Friday, 30 January 2015

James David Chapman on Dangers of Psychological Therapies for ME.



James is well known for his astute Twitter comments on all matters ME, but when he takes to writing more than 140 characters at a time, it is well worth listening to what he has to say.

He wrote this on Facebook today and I'm delighted to be able to share it here as a guest post:


James David Chapman on Dangers of Psychological Therapies for ME. 

"It has been suggested ME patients actively resist psychological management and that this, our supposed prejudice, works to our detriment.

In 30 years with the illness, there have been times when I thought not to go on. So, I personally, strongly, believe that there is a place for psychological support in ME.

It is clear that many ME patients benefit greatly from the support of close friends, groups, or from the wider ME community online. Non-judgmental, validating, support isn't a talking cure but it is a valuable coping strategy for patients while research is being done.

Unfortunately ME patients do not find the same form of support from British Medicine as they do from their peers.

ME patients are subject to two strong institutional biases: firstly towards psychological treatment and, secondly, within psychology, towards behaviorism.

I would suggest that behaviorism is the polar opposite form of support to traditional therapeutic counseling. Of course it can be highly effective however, the very first thing ME should teach medicine is that behaviorism is not a universal panacea nor magic bullet. There are dangers here (as with all treatments)...if only we can bring ourselves to see them.

Many ME patients have dutifully undergone CBT/GET therapies but find exertion still hurts. In fact, many state that such treatment has greatly worsened their illness long term. These experiences are however routinely challenged or ignored. For, while patient behavior can be questioned, seemingly no questioning can be allowed of behavioral methodology, or indeed suitability to the condition, ME.

At its most extreme, behaviorism for ME has the capacity to relentlessly invalidate patient symptoms and experience and can ruthlessly challenge and break effective coping strategies.


Worst of all, impossible expectations in combination with reversal of responsibility from doctor to patient can create feelings of being abused or tricked: On attending their physician many ME patients could be forgiven for thinking "There is no way to win this game."

Through extreme behavioral bias I believe British Medicine is rapidly burning through its most precious resource of all: Patient trust."

James posts on Twitter as @batteredoldbook

Little Rant about "Positive Thinking"!

All this positive thinking malarkey is well and good in it's place.

The spin-off however means that no-one can have a moment's melancholy without some-one feeling the need to put them back on track with a nice positive statement..

In my opinion, what all the positive proponents didn't predict was that this "positivity" is, in fact, a way of shutting down empathy.

No longer are friends supposed to put a hand on your arm and give you a moment's indulgence by saying.... "That's bloody rough! Is there anything I can do to help?"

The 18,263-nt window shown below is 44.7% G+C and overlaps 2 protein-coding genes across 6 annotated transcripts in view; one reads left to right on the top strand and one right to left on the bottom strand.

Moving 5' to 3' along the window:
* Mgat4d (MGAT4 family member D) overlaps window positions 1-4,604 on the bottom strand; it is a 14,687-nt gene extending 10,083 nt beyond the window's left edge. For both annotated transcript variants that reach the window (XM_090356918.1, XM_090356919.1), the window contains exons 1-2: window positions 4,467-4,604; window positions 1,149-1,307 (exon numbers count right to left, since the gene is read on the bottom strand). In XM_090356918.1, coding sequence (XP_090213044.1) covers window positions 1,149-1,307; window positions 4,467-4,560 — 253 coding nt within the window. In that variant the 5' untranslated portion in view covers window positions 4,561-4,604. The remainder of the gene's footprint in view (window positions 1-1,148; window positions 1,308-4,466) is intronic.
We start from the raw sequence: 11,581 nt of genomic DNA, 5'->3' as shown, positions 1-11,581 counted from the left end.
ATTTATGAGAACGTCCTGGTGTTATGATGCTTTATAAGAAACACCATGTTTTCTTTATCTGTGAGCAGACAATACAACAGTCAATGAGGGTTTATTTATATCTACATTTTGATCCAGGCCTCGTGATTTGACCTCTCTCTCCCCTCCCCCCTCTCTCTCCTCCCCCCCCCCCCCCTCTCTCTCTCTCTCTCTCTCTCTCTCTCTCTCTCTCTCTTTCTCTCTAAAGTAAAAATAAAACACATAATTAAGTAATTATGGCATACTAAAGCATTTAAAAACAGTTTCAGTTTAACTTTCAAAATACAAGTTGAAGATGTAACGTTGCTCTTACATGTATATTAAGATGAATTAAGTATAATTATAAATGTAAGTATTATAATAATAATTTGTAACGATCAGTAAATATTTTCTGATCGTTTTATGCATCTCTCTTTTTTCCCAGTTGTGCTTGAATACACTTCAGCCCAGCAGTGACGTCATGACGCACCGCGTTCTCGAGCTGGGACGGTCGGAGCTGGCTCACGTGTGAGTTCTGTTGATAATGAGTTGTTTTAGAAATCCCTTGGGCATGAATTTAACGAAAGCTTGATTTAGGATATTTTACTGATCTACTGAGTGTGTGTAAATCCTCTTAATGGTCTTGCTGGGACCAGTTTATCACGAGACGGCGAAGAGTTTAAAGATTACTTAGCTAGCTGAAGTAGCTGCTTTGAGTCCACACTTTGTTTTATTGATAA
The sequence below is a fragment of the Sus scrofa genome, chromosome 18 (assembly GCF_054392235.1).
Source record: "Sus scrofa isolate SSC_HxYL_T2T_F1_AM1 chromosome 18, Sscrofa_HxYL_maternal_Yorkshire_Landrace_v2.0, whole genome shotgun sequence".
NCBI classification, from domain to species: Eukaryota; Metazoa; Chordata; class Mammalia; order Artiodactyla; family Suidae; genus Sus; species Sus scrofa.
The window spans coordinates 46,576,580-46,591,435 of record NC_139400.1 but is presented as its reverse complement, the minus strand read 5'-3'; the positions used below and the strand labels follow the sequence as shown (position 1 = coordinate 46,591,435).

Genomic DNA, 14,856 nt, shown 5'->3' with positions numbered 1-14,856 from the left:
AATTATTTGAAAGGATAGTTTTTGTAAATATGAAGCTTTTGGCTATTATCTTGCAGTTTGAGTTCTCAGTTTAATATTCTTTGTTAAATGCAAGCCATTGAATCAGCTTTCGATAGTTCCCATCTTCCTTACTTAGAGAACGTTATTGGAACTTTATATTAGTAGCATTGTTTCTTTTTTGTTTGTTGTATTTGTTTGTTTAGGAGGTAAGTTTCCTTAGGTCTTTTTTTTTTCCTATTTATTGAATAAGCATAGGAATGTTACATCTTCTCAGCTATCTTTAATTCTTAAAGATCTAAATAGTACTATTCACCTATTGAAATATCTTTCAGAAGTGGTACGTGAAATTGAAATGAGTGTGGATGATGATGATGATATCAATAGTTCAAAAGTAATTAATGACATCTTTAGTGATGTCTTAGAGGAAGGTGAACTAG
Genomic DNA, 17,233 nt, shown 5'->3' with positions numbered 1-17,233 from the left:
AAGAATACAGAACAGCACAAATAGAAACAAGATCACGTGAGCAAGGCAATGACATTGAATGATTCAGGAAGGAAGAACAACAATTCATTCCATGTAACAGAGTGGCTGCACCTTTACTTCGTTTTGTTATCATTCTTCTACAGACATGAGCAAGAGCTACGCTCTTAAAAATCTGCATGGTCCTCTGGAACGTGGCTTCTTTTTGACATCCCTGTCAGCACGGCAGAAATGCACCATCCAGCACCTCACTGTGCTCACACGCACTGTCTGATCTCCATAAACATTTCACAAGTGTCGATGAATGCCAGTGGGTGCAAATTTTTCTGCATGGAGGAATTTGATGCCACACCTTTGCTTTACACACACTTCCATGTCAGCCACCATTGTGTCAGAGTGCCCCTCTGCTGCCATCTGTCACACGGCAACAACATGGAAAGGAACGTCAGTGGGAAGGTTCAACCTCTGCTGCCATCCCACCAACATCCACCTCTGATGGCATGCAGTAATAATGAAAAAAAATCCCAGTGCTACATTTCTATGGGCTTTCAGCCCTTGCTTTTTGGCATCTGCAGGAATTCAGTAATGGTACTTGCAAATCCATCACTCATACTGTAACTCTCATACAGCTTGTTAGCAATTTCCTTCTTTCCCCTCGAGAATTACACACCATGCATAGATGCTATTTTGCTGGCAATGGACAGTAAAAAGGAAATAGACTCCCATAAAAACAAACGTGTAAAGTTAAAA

Instead they feel duty bound to ensure you are left with a nice uplifting positive statement. They think they are doing the right thing with this... but as happened for a friend, it stopped the conversation in its tracks....

'Ah, just you  wait until the summer comes, you'll feel much better then.'

I've used this tactic myself when wanting to move away from discussing my health. I say something like, "Ah well better weather's coming, that should help!" .... And guess what it works! The conversation on my health is over!

So I now watch out for these "positive" statements, and recognise them for what they are... a way of boxing up problems and moving away from them in an apparently socially acceptable manner!

I guess most of us can't cope with too much reality at one time.

PS I wrote this on a Facebook group in response to a friend who found herself confronted with positive rebuttals when trying to express some of the difficulties with being ill.

Monday, 19 January 2015

Tom Kindlon puts PACE in its place!

Irish advocate Tom Kindlon has looked closely at the PACE related papers published to date.

He says he finds it difficult to comprehend the glaring errors in PACE methodology and interpretation that remain largely unchallenged.  Also, he questions the fact that many of the outcomes in the published protocol have never been published or released.  

Consequently Tom has made it a personal crusade to ensure these faults are not swept to one side.

In a Rapid Response letter to the BMJ published today, Tom made some astute observations - indeed the title of the letter itself tells much:  


The letter can be read in full here:
Objective measures found a lack of improvement for CBT & GET in the PACE Trial: subjective improvements may simply represent response biases or placebo effects in this non-blinded trial

And it is worth reading, because Tom is not afraid to explain where PACE becomes unreliable.  For example:

"A PACE Trial manual itself says "the essence of CBT is helping the participant to change their interpretation of symptoms": this could lead to altered or biased fatigue scores, one of the two primary outcome measures."

Nor was he shy to mention where some of the PACE trial funding originated: The UK Department of Work and Pensions!


Tom goes on to decry the woefully small improvements observed in the six minute walking test, and to point out that the original model for the study said there was no reason participants should not return to full functioning!

The PACE treatments obviously failed on that account, because as Tom notes after treatment the "distance walked remained comparable to people with many serious conditions, and considerably worse than the distance walked by healthy elderly adults".

Hardly "recovery"!